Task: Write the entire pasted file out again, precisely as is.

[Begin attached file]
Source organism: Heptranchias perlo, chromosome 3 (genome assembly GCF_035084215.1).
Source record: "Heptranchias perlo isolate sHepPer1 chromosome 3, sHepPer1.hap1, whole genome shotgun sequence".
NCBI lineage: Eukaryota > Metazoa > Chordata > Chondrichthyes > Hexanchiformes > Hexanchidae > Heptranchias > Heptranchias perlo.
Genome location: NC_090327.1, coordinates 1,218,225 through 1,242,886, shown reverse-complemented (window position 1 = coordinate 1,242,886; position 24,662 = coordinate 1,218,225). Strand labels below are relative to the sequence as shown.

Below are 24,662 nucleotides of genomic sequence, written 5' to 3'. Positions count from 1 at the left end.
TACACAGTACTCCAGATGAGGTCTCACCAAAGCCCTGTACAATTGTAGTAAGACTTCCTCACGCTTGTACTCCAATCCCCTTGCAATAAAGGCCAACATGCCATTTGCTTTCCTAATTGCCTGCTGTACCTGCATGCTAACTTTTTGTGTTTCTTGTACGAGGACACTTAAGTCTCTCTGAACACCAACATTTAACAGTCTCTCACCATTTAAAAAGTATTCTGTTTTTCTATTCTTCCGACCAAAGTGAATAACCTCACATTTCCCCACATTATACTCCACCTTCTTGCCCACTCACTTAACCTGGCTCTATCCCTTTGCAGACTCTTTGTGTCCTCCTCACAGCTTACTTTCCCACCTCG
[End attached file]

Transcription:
Source organism: Heptranchias perlo, chromosome 3 (genome assembly GCF_035084215.1).
Source record: "Heptranchias perlo isolate sHepPer1 chromosome 3, sHepPer1.hap1, whole genome shotgun sequence".
NCBI lineage: Eukaryota > Metazoa > Chordata > Chondrichthyes > Hexanchiformes > Hexanchidae > Heptranchias > Heptranchias perlo.
Genome location: NC_090327.1, coordinates 1,218,225 through 1,242,886, shown reverse-complemented (window position 1 = coordinate 1,242,886; position 24,662 = coordinate 1,218,225). Strand labels below are relative to the sequence as shown.

Below are 24,662 nucleotides of genomic sequence, written 5' to 3'. Positions count from 1 at the left end.
TACACAGTACTCCAGATGAGGTCTCACCAAAGCCCTGTACAATTGTAGTAAGACTTCCTCACGCTTGTACTCCAATCCCCTTGCAATAAAGGCCAACATGCCATTTGCTTTCCTAATTGCCTGCTGTACCTGCATGCTAACTTTTTGTGTTTCTTGTACGAGGACACTTAAGTCTCTCTGAACACCAACATTTAACAGTCTCTCACCATTTAAAAAGTATTCTGTTTTTCTATTCTTCCGACCAAAGTGAATAACCTCACATTTCCCCACATTATACTCCACCTTCTTGCCCACTCACTTAACCTGGCTCTATCCCTTTGCAGACTCTTTGTGTCCTCCTCACAGCTTACTTTCCCACCTCG